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Echinacea (Echinacea angustifolia) Root, Pacfic Northwest Grown, Cut and Sifted, Certified Organic





Description

WASHINGTON STATE. Echinacea (Echinacea angustifolia) Root, Cut and Sifted, Certified Organic

Common names: Coneflower, Purple Coneflower, Kansas Snakeroot, Narrow-leaf Echinacea, Black Sampson, Rudbeckia

Family: Asteraceae (Daisy)

Echinacea angustifolia is a perennial flowering herb growing around one to two feet tall, native to parts of southern Canada and the central US states, from the Midwest out to Arizona and Louisiana, mainly in rocky, barren places and dry prairies.

It is one of nine related species; the other two that have been used extensively for healing are E. purpurea and E. pallida. E. angustifolia has often been confused or lumped together with E. purpurea, and both have been used and studied mainly for treating infections and stimulating immunity; their components and properties are similar but not identical. Some herbalists hold E. angustifolia to be the more potent of the two, although E. purpurea, larger and easier to cultivate, has been the subject of more research.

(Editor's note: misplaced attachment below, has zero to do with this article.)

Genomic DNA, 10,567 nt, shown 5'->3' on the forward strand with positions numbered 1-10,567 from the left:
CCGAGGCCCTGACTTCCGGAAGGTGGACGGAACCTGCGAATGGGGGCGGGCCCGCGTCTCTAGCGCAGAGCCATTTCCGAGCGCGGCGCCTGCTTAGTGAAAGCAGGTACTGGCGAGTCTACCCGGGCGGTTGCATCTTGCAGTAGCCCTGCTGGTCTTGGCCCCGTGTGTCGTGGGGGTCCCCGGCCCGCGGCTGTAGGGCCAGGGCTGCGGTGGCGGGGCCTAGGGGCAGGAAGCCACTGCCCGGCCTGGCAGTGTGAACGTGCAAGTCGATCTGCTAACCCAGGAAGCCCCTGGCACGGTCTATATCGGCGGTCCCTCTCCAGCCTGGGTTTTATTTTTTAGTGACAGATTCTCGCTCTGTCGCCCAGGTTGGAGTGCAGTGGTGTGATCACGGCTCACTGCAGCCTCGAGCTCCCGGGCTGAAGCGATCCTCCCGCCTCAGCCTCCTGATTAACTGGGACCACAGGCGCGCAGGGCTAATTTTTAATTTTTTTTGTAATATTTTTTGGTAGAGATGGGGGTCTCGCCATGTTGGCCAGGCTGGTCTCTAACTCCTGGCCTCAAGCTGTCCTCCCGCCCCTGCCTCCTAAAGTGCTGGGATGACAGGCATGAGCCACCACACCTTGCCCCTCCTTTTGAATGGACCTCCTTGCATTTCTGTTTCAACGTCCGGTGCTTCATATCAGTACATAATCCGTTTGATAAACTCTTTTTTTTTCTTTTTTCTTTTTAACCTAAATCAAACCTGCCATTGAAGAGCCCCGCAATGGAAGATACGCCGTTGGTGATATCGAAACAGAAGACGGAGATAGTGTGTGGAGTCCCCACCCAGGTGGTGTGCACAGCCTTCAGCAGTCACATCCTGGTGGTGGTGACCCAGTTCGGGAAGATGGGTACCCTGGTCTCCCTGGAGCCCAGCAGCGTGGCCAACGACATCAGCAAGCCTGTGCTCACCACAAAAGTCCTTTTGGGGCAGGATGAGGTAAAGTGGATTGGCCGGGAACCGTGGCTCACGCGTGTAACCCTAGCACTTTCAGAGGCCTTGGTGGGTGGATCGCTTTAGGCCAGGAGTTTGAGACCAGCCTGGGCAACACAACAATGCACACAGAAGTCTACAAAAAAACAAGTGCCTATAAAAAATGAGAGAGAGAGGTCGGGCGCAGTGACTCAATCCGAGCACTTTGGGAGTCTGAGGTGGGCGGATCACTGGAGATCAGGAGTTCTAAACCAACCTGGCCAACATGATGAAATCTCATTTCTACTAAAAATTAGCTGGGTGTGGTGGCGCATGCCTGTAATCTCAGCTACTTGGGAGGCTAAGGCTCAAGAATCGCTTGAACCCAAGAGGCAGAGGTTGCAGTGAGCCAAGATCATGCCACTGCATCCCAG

Native Americans used it for colds, coughs, bronchitis, etc. and for snakebites, skin infections, wounds, toothaches and oral inflammations, and other painful conditions. It was frequently prescribed by the US Eclectic herbal doctors in the late 19th and early 20th century. It is respected as a blood purifier, helping to clear toxins from the body, and relieving allergies.

Echinacea is best known for treating and preventing colds and coughs. It is most effective as an immune stimulant when taken at the earliest signs of infection, shortening and decreasing the severity of illness, it's also antiviral, antimicrobial, anti-fungal, and anti-inflammatory.

A great deal of research exists supporting the traditional use of Echinacea for upper respiratory illness. The chemical structures of the alkamides in E. angustifolia roots resemble anandamide, and a recent study suggests that Echinacea’s immune-stimulating action (possibly some of its pain relieving properties as well?) may be due in part to its effects on cannabinoid receptors. Echinoside, most plentiful in E. angustifolia, also shows protective antioxidant activity against animal models of diabetes, osteoporosis, tumors, Parkinson’s, and Alzheimer’s disease.

Grown in Washington State, USA.

 

*These statements have not been evaluated by the FDA. These products are not intended to diagnose, treat, cure or prevent any disease.



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